With these images, are you drawing into the copper plate?

I’m always drawing into the plate, either the hard ground or the sugar lift. It only took me four days to remember those four words—hard ground, sugar lift.

And now you’ve got chin-collé and gampi too!

It’s like a nice poem.

I was going to ask you, does it feel a little bit like poetry—these scattered images or fragments that you’re tying together?

Yes. I think that the problem is, putting the word “poetry” on it—it depends what kind of mood you’re in: poetry can be a wonderful thing to say about something, and then, as a critic once said about me, “unnecessarily poetic.”

It’s a very different poem here in this arrangement than it might be in that arrangement.

Yes. I don’t want to forget the idea of a sense of humor along with the yearning and the sadness. There’s a lightness balancing the heaviness. And so poetry would imply one thing, and then just saying “I don’t know” would be the other.

Have you worked with poets?

No. But a lot of the things that I write or things in the books are poems. The dog says, okay, I’m going to write a poem now. I’m going to close my eyes and think of three things and then make a poem out of that. So there’s a lot of poetry and there’s a lot of songwriting in the children’s books. But I am collaborating with Gertrude Stein [in the set designs for the Mark Morris Dance Group’s production of Stein’s opera Four Saints in Three Acts]. So yes, I’m collaborating with a poet whom I never met.

She won’t get in the way.

I hope that if she were alive she’d go, “Great,” as opposed to, “Don’t you dare.”

Where did your idea of illustrating Elements of Style come from?

I found a copy of the book one summer and thought, “Oh my God, this is a crazy great book, and I need to illustrate it.” It’s the randomness of each sentence. The continuity comes from [Strunk and White’s] wit and the vivid cinematic images that they use. You don’t have to worry about a plot.

Do you want to come back to Paulson Bott Press and make more prints?

Of course I want to come back some time in the future when it all makes sense. I’ll go home and I’ll be able to moan and go, ugh, what was I thinking, or what was I not thinking? Really, it’s the beginning of a conversation.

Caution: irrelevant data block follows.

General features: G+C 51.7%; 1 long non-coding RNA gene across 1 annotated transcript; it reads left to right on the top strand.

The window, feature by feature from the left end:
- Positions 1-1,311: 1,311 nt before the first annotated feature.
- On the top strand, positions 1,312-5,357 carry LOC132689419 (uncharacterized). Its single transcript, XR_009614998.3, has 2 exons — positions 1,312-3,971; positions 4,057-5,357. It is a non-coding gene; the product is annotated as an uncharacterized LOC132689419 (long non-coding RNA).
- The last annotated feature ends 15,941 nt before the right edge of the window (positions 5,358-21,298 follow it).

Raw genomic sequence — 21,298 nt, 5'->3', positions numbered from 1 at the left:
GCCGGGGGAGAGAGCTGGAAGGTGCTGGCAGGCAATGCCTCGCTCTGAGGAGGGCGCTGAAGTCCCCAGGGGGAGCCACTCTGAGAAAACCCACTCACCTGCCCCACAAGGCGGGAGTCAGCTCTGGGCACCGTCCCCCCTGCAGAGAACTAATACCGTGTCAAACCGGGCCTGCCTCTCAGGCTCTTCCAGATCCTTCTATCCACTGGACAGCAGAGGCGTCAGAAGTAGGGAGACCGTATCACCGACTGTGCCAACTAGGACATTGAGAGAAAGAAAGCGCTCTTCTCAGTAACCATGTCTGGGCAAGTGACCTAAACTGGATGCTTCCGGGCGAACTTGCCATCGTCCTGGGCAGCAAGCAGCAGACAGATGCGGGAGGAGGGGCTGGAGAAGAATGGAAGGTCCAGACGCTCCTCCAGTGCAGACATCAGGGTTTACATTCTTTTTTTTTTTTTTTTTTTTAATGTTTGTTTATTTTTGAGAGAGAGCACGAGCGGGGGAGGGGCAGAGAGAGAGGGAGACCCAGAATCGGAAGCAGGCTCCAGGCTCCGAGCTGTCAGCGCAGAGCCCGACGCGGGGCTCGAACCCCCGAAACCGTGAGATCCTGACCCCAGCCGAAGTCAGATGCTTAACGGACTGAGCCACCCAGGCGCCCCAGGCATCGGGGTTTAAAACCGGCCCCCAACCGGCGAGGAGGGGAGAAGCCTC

You’ve been to Berkeley before?

I’ve been to Berkeley some other times, and I spent time in San Francisco installing the show at SFMOMA [about her late husband Tibor Kalman]. And then I came here to this gallery, and I said, “This is an amazing space. I love being here.”

Have you been able to explore a bit?

Well, I walk from my bed-and-breakfast in the morning. It’s over a mile. But that’s also the graph of the day—that sometimes you’re just sitting there like a stunned animal, not knowing what’s going on. We are animals that sort of freeze, and then—well I guess it’s like a possum, but a possum plays dead for something else. But I feel like sometimes I’m an animal that all of a sudden is dead. And then all of a sudden I come back to life.

So much of your work depends on observation. What do you see on your walks?

One of the things I did in Rome was go watch people pray, because I was trying to say, “What exactly are you doing? What are you doing on your knees? What do you think is going to happen here?” The intensity of people publically displaying their emotions and their grief and their hope, it’s incredible. Plus in Naples there were a lot of places where people are in confession and the priest is just sitting up, kneeling opposite them, not in a little contained cubicle, just open.

I think the concept of prayer is so interesting, because it’s one idea that can’t be defined, because each individual completely changes it.

The thing is that if you’re in the formal construct of a church or a synagogue and you’re praying to a deity, as opposed to praying for the strength to deal with whatever tragedy might befall you, and you are looking for a deity to save you, that feels delusional.  I say “Oh my god” a thousand times a day.  Then I say, “But I don’t believe in God.”  And i am really not sure which statement is true.